Silent Spring, The Children of Men, and Consent

 In 1962, Rachel Carson published her groundbreaking work, Silent Spring. This publication explored the many implications that pesticides have on the environment and the adverse effects on other species. While Silent Spring focused on the effect that DDT had on avian populations, the work proposed thought-provoking research that many individuals took and imagined the larger implications it could present. The ideas presented in Silent Spring can be seen in the film, The Children of Men.

In The Children of Men, the world has become infertile. There have been no new births for over 18 years, which has brought despair and chaos to the globe. While the exact reason for the infertility is not mentioned, the world of 2027 is shown to be smoggy, dirty, and unclean. In one of the very beginning scenes, just before a coffee shop is blown up, one can see a group of motorcyclists with hospital masks on, as is seen in many highly polluted cities. In various other scenes, we see thick smog and evidence of a destroyed environment. This depiction brings many of the issues discussed in Silent Spring home; what if the chemicals we are using cause harm to the human population or make our species infertile?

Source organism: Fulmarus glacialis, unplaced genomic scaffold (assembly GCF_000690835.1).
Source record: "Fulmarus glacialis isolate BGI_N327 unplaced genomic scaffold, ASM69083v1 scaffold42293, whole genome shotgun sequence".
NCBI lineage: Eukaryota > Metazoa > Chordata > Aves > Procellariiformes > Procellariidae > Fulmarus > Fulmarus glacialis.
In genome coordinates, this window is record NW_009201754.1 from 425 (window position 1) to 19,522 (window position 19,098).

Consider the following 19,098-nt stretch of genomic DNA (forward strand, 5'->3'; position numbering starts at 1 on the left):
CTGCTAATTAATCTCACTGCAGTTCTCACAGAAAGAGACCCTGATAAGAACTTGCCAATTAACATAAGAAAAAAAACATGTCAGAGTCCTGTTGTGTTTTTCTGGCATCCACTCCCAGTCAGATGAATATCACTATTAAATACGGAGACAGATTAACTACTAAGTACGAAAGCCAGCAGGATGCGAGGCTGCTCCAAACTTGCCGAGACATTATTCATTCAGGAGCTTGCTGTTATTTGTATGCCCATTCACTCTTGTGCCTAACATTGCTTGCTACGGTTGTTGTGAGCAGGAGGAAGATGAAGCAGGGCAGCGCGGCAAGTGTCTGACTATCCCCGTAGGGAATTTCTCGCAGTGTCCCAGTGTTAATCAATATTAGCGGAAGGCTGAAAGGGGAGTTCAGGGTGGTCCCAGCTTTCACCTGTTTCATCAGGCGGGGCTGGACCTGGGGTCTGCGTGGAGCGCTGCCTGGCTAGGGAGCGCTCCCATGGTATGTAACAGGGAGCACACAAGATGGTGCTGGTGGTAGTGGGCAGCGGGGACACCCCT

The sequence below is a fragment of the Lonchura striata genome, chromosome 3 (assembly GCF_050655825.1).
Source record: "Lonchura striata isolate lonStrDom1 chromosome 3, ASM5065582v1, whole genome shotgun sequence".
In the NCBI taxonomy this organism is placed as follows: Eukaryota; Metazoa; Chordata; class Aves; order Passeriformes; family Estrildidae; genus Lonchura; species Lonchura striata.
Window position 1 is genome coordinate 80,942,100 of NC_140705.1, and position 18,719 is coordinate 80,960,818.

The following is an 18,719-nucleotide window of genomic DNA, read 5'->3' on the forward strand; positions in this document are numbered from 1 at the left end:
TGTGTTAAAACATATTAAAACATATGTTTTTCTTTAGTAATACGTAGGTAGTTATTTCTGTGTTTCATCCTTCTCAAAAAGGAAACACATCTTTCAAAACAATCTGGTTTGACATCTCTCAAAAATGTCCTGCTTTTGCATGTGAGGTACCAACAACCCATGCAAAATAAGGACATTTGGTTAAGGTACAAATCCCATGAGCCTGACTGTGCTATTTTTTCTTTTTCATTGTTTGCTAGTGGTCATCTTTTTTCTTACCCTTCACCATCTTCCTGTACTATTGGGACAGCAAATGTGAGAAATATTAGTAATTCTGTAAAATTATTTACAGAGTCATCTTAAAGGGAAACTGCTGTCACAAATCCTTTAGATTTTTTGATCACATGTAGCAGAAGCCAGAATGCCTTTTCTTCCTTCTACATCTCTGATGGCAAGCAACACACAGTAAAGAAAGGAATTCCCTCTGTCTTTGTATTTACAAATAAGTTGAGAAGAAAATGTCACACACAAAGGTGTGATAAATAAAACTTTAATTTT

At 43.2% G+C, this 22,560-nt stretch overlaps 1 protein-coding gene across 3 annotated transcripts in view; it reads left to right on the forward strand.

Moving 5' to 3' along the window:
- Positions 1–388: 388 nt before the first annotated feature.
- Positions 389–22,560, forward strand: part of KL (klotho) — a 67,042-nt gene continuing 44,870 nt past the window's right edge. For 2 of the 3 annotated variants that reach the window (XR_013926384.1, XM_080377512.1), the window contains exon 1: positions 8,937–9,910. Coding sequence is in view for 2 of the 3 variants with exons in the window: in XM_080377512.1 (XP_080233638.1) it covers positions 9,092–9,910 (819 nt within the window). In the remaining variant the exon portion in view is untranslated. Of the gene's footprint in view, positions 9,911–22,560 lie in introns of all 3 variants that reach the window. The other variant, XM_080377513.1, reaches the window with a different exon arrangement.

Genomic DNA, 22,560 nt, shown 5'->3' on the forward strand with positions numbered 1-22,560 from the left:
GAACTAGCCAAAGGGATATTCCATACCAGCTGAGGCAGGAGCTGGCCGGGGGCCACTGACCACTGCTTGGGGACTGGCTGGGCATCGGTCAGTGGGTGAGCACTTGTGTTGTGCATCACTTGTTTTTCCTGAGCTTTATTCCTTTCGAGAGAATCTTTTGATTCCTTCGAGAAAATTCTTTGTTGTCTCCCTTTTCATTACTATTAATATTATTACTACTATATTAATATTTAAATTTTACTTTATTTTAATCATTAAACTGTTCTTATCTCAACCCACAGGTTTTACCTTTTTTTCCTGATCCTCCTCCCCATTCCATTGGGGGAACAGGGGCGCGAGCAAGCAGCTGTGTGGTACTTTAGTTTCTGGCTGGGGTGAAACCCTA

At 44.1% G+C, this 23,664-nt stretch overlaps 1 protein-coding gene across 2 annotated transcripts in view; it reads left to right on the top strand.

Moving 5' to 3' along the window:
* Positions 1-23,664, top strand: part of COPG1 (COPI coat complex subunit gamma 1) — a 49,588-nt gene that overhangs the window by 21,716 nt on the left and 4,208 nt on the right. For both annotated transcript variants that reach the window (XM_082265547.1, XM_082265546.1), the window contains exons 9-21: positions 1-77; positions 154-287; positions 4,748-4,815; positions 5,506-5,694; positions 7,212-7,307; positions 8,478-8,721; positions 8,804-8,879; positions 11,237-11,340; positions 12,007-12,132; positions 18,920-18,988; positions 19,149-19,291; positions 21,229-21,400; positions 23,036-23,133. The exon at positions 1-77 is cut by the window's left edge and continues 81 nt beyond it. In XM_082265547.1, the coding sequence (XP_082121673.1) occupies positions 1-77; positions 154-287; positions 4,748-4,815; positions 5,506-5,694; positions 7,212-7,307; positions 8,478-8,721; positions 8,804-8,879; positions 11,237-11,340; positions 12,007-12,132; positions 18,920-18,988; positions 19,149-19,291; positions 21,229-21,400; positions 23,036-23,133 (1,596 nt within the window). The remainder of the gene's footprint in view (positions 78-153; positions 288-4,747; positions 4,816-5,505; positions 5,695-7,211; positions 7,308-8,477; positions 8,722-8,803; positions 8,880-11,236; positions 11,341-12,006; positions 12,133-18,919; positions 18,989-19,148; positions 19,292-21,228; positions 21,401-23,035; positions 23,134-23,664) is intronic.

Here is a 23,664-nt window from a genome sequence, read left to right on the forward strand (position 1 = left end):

The idea that environmental destruction could cause infertility is not a novel one to the speculative fiction genre. The Handmaid’s Tale paints a very similar premise to The Children of Men, showing what environmental disaster can do to fertility rates and to human society. In both The Handmaid’s Tale and The Children of Men, those who are able to become pregnant lose much of their autonomy. Their potential progeny are needed to either reinforce the regime in place, or to act as a salvation for the world. Because of this, mothers lose the ability to make decisions over where their bodies go, what happens to their progeny, and many other important decisions. Going along with our discussions of consent, did these mothers consent to this sort of treatment? Did their children? Did the environmental destruction that caused the rarity and importance of their pregnancies remove their rights to be autonomous human beings? These questions are raised in speculative fiction because of the implications that Silent Spring had on how people think about the environment and how humans could potentially impact it, and in turn how it would impact us.


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